So today’s a date in Red Sox history that for as important as it was, I bet there are few fans (including myself) who could’ve picked this date out of a lineup.
2002: Dan Duquette is fired as Red Sox GM.
We all know he wouldn’t give Roger Clemens enough money to come back and had issues with pretty much every manager that came into town in his decade (or so) of running the Sox.
Before we all stand up and applaud, let’s give the man some credit. If you look at his record, he actually did a pretty good job for the Sox.
Who were three of Dan Duquette’s first free agent signings for the Sox following the strike in 1994? Hint, none of them ever played for the Sox.
In 1995, he pulled the trigger to bring Rick Aguilera to Boston. Even if it was for just a half season, Ags recorded 20 saves and all it cost the Sox was a minor leaguer, J.J. Johnson, and Frank Rodriguez, who went a combined 29-39 for his career with an ERA of 5.53.
1996: Parted ways with Ken Ryan, Lee Tinsley and Glenn Murray to get Heathcliff Slocumb and two other guys I never heard of. At the offset the trade didn’t look that great, but we know what happened next. (Of course at the time, I looked at this trade and was outraged that he gave up Ken Ryan. I thought he was gonna be awesome.)
1997: Slocumb becomes a Mariner. And Red Sox history is changed forever by the additions of Derek Lowe and Jason Varitek.
Following the 1997 season, another champion piece comes to Boston, as Duquette reels in NL Cy Young winner Pedro Martinez for Carl Pavano and Tony Armas, Jr.
Then in 1999, Duquette brought Carl Everett to Boston, shipping off Adam Everett and minor leaguer Greg Miller. While Carl Everett would end up showing us he’s a head-case, it was fun to watch other teams complain about how close he was to the plate when he stood in the box.
Then there were Duquette’s big signings: Tim Wakefield, Manny Ramirez, Johnny Damon and Dennis Eckersly have to be at the top of that list.
Really, if you look back at what Duquette managed to do, it’s rather amazing how many of the 2004 pieces came into place because of the Duke.
So on this day, March 1, 2009, let’s reflect & thank the Duke for his role (including being fired) in helping the Sox win two World Series in four years. Good day Duke wherever you are (last I knew he was GM in the Israel Baseball League, no joke!)
New Rules for free agency went into place (and were subsequently removed) during the strike of 1994 meaning the Red Sox signing of Sammy Sosa, John Wetteland and Kevin Appier were voided.
Photo courtesy Sonsofsamhorn.com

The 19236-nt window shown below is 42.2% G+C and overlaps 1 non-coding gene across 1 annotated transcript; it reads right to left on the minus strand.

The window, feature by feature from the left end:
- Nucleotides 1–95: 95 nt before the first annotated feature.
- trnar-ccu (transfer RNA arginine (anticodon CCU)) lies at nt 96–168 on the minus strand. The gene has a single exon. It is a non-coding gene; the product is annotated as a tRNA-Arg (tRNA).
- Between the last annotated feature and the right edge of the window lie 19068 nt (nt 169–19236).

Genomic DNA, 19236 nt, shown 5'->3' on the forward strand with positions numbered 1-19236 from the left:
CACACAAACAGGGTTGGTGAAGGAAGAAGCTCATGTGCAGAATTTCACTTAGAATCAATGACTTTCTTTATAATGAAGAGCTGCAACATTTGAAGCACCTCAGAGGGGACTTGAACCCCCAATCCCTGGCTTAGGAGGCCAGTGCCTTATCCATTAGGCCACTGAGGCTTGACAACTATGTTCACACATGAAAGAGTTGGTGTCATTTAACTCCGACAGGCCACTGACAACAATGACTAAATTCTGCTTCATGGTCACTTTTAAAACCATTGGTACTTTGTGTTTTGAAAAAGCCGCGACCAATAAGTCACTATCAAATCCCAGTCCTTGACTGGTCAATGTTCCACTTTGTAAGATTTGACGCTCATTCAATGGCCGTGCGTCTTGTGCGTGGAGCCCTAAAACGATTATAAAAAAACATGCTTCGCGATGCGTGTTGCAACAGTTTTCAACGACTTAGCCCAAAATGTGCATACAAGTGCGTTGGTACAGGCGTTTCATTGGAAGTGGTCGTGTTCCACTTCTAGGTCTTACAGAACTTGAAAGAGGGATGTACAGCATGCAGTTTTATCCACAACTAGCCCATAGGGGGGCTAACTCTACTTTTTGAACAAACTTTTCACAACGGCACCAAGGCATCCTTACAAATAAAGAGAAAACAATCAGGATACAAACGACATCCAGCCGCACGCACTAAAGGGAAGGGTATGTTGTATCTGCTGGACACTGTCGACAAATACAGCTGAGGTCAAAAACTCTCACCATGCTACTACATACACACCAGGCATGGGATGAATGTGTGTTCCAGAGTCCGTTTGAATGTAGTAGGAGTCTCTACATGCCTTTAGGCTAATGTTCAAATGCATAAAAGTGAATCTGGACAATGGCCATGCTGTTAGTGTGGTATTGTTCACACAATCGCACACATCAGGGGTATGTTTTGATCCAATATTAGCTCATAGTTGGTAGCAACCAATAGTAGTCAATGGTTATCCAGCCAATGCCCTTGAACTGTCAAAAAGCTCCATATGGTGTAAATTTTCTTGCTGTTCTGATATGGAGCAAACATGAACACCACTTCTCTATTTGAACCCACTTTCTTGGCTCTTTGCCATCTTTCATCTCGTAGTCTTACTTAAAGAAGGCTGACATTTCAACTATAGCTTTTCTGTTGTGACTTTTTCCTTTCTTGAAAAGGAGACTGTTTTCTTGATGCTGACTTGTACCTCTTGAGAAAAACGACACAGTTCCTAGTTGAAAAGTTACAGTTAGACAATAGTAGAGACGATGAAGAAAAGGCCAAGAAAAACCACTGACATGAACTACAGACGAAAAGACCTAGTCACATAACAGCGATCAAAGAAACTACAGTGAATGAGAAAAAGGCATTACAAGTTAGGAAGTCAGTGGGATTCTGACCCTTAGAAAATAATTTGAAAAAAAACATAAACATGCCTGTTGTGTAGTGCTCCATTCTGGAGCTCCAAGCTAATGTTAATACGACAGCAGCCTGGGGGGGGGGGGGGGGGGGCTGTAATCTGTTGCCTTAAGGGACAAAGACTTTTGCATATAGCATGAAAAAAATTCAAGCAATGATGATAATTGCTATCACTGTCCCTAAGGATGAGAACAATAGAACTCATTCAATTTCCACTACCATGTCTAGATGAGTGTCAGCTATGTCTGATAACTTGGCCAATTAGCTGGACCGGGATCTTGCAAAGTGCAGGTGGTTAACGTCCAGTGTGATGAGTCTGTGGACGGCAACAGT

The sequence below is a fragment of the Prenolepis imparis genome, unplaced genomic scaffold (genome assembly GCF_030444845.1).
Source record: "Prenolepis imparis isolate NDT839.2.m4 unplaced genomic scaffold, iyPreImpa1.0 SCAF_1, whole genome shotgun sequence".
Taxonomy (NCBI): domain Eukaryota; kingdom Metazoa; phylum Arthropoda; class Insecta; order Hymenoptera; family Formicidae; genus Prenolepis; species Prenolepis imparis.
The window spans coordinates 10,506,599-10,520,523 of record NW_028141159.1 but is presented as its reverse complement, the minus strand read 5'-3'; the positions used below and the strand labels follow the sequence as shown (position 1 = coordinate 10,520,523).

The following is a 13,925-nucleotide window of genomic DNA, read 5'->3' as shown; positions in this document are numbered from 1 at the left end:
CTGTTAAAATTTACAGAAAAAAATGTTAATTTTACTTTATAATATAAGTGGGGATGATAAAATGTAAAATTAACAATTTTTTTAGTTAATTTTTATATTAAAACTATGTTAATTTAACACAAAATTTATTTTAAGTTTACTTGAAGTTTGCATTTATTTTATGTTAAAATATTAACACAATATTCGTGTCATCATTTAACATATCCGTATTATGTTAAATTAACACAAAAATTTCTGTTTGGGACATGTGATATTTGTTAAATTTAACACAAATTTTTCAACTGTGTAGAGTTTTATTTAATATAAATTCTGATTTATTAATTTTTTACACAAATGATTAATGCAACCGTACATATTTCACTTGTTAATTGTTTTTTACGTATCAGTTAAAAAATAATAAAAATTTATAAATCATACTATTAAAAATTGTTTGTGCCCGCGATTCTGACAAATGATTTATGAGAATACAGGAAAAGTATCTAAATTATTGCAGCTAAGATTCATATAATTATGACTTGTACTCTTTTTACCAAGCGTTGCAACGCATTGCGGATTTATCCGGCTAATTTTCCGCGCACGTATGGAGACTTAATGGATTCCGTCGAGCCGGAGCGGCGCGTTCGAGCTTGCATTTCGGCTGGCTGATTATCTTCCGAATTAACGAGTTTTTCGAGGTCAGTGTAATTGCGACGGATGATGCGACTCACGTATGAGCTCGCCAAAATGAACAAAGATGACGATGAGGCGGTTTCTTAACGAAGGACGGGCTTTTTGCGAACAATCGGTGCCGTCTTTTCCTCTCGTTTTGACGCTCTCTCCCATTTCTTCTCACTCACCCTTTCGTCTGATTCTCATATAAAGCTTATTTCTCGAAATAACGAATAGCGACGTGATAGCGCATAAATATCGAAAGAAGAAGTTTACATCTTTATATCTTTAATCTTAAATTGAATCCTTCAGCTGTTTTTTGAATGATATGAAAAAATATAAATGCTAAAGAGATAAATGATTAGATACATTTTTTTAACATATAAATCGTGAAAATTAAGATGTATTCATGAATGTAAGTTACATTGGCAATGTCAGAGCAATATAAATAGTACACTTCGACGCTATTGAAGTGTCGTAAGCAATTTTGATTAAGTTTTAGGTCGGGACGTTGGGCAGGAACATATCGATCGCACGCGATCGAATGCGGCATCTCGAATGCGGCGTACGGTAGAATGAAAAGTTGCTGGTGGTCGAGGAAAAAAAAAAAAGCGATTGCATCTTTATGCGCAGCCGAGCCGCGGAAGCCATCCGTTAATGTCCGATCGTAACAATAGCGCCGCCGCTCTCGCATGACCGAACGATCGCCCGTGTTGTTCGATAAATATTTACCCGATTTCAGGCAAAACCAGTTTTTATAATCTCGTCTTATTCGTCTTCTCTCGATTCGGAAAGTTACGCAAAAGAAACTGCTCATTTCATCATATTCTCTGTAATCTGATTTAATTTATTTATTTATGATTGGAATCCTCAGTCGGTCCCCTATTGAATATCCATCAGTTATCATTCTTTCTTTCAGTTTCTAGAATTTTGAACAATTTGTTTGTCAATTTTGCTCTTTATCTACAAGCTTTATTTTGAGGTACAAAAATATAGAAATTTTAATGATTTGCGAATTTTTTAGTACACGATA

When I first started thinking about the 2009 Braves, I thought the additions of Derek Lowe, Javier Vasquez and Kenshin Kawakami were the icing on the cake to renew the franchise.
Then I looked at their depth chart.
Beyond Chipper Jones and Casey Kotchman the rest of the names on the depth chart are unknowns, players who’ve fallen short of potential or youngsters that are hard to bet on.
The pitching staff is going to be better. Lowe, Vasquez and Kawakami should help extend the rotation and take some pressure off the bullpen. Lowe’s a proven winner and while calling him an ace may be a stretch, he’s at least a durable #1. Vasquez and Kawakami both have to prove themselves this year, but so long as they both get near 200 innings, it won’t be a complete disaster.
With Derek Lowe expected to take the hill opening day, he will be just the 7th different pitcher to open a season for the Braves in 20 years. Three of the other six are obvious (Smoltz, Glavine, Maddux), but can you name the other three pitchers who served as opening day pitchers. Bonus point if you can name the pitcher who started before the three HOFers streak began.
I’m not sure there is any real offense here. The trouble is there are two good hitters on the team and a bunch of guys that you’re just not sure of anymore or yet. It’s not all bad. Teams like the 2009 Braves have succeeded in the past (look at the Rays last year), but I don’t think anyone is betting the Braves to have enough pop to put up a playoff run.
Then there’s the Bobby Cox factor. Cox has been at the helm since 1990, easily the longest termed ML manager in present days. Only five of the 19 years he’s been managing the Braves they’ve missed the playoffs. Of course three of those seasons were 2006-2008. I’m not sure anyone will be calling for Cox to be released at the end of 2009, but Braves fans probably already know the end is near.
Oh and did I mention the Braves decided spending some dough on career Brave John Smoltz wasn’t worth it. Instead, Smoltz is taking his HOF career to Boston while the Braves piece-meal their pitching staff together.
While the Braves helped out the pitching staff, there are still way too many questions throughout the roster. Last year was the Braves worst season since Cox took over in 1990 and the additions for 2009 don’t appear to be enough to right the ship.
The Braves finish a snip ahead of the Nationals with a 70-92 record.
Tim Hudson started opening day in 2006 and 2008.
Russ Ortiz started in 2004
John Burkett started in 2001
Glavine – 1990, 92, 99, 2002
Smoltz – 1991, 97, 05, 2007
Maddux – 1993, 94, 95, 96, 98, 2000, 03
Zane Smith started opening day in 1989, the year before the HOFers took control of the Braves future.